“Basu strode like a colossus on the Indian political scene for several decades. He was a great patriot, a great democrat, a great Parliamentarian and a great source of inspiration,” Chidambram said.
Educated in a Catholic school, St. Xaviers, during the British colonial rule, Basu came from a well-off family, who had some connections to freedom fighters involved in the struggle for India’s independence. He was sent to the UK to further his education. And it was here Basu met Communists and Marxists like R. Palme Dutt.
He returned to India in 1940 and joined the CPI.
Although a lawyer, Basu became a full-time CPI organizer, and went to work among India’s dock and railway workers. He fought and won the release of political prisoners during Britain’s colonial rule. And in 1948, he was repeatedly arrested after the Communist Party was banned shortly after Independence.
One example of Basu’s personal courage came during a 13-month-long United Front West Bengal government, which was voted to power in 1969. Basu became the deputy to the chief minister and also put in charge of the state’s law enforcement agencies. A large group of armed policemen stormed the government offices to protest the death of a colleague, and Basu faced the armed group alone, and defused the situation.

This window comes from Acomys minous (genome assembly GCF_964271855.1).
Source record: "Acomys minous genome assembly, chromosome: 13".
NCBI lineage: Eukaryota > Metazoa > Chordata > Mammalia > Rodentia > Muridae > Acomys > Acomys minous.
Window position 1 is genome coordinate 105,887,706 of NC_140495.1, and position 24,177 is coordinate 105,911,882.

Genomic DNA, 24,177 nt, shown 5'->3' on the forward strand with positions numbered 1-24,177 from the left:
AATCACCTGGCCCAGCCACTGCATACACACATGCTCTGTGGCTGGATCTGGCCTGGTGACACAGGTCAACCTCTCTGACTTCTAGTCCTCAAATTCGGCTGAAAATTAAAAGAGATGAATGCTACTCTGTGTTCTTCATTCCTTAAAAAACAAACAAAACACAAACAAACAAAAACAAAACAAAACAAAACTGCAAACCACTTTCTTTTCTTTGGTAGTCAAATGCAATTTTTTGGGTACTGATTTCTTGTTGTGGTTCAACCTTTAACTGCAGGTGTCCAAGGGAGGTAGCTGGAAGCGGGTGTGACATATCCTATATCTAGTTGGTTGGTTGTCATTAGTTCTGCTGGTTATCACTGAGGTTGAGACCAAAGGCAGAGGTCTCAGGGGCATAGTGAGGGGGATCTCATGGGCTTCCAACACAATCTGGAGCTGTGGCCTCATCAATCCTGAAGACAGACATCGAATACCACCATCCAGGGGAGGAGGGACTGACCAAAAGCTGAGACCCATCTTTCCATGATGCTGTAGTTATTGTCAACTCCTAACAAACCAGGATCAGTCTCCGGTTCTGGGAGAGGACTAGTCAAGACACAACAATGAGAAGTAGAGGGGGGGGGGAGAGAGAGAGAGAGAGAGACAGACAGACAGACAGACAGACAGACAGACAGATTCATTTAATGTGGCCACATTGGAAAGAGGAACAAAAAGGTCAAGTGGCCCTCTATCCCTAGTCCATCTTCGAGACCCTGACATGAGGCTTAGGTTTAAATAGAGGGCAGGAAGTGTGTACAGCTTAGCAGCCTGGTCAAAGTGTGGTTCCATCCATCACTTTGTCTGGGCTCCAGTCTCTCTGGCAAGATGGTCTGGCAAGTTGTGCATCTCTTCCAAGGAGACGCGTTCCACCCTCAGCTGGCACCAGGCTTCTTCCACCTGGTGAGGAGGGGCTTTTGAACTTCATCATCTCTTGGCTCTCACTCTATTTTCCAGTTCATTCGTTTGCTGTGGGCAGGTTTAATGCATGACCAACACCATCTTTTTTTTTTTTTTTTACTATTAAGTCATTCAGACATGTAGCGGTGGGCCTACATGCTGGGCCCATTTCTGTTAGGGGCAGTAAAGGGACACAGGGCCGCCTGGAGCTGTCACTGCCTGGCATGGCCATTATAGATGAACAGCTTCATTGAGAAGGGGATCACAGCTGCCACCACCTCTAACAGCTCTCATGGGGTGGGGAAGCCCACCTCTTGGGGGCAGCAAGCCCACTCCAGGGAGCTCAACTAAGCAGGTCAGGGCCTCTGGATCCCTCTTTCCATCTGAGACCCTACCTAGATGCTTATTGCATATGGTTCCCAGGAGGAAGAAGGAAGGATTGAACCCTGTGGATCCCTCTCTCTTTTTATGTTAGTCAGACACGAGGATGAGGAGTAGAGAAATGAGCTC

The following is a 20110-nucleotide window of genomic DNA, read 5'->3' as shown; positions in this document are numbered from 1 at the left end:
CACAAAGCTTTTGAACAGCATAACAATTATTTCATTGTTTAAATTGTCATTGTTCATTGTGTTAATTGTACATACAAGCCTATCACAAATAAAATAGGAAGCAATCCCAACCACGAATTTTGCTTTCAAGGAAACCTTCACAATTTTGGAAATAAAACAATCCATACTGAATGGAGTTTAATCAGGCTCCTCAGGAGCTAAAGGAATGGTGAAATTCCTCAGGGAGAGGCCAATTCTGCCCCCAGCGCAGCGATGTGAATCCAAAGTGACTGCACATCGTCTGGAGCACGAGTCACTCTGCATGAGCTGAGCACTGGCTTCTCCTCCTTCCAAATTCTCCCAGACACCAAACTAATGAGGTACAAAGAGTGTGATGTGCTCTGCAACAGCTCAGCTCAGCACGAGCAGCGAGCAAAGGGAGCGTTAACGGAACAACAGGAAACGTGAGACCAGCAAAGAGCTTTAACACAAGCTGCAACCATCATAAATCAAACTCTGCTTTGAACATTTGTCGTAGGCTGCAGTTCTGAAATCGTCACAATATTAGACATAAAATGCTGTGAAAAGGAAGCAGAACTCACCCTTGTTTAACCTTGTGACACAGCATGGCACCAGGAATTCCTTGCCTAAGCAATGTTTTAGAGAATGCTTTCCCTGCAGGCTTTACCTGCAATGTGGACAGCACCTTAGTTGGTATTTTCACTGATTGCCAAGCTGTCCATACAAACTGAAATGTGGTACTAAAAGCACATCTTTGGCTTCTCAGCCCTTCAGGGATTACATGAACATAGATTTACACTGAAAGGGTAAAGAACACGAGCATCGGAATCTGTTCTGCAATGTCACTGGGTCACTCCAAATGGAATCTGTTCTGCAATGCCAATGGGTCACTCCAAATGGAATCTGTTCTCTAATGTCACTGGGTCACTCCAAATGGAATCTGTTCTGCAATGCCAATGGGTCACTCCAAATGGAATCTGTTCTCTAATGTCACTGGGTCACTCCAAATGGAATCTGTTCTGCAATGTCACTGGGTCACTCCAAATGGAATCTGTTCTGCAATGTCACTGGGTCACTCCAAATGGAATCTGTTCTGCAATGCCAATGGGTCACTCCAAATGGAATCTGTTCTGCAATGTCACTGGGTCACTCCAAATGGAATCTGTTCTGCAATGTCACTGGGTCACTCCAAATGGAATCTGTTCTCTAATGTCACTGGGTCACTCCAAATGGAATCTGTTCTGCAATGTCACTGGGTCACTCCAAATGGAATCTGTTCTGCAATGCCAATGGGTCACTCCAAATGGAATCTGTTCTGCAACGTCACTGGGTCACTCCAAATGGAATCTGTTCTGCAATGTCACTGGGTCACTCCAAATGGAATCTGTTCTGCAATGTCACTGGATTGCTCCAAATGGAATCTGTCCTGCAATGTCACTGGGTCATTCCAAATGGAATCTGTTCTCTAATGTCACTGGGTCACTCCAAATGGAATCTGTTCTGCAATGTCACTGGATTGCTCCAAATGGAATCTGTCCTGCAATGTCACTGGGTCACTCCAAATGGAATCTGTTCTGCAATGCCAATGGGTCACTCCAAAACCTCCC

While referred to as a “nonconventional” Communist or “non-orthodox” Marxist, Basu epitomized being a “true Communist and Marxist,” many noted. The CPI (M) said Basu was a Marxist who neither wavered in his convictions nor was dogmatic in his approach, becoming a source of inspiration for the Left movement in the country.
It was well known that the CPI (M)’s decision to see the Congress Party as a secular partner in the fight against Indian communalism was largely led by Basu’s nonsectarian outlook.
As thousands of red flags are flying half mast through the length and breadth of Indian communist parties’ offices, there are tributes received by parties and from political figures of all hues from all over the world.
The Communist Party of India, from which many CPI (M) leaders split in 1964, never dithered in providing its own support to him. CPI General Secretary A. B. Bardhan expressed his heart felt sadness on Basu’s demise. Calling him the tallest of leaders, Bardhan recalled the motivation of the veteran’s life, “Basu fought for the poor and the downtrodden. He was an icon of working class movement and a model for good governance. He was an able administrator and good human being. His rule of more than quarter century has changed the face of rural Bengal and paved the path for agriculture and industrial development. “
No other Indian top leaders ever donated their body to a medical college, but Basu set an example, by donating his body and its parts to further the cause of medicine and scientific research.
Photo: Jyoti Basu speaks to a CPI (M) mass rally of 150,000 in Hyderabad, India, in 2002. Teresa Albano/PW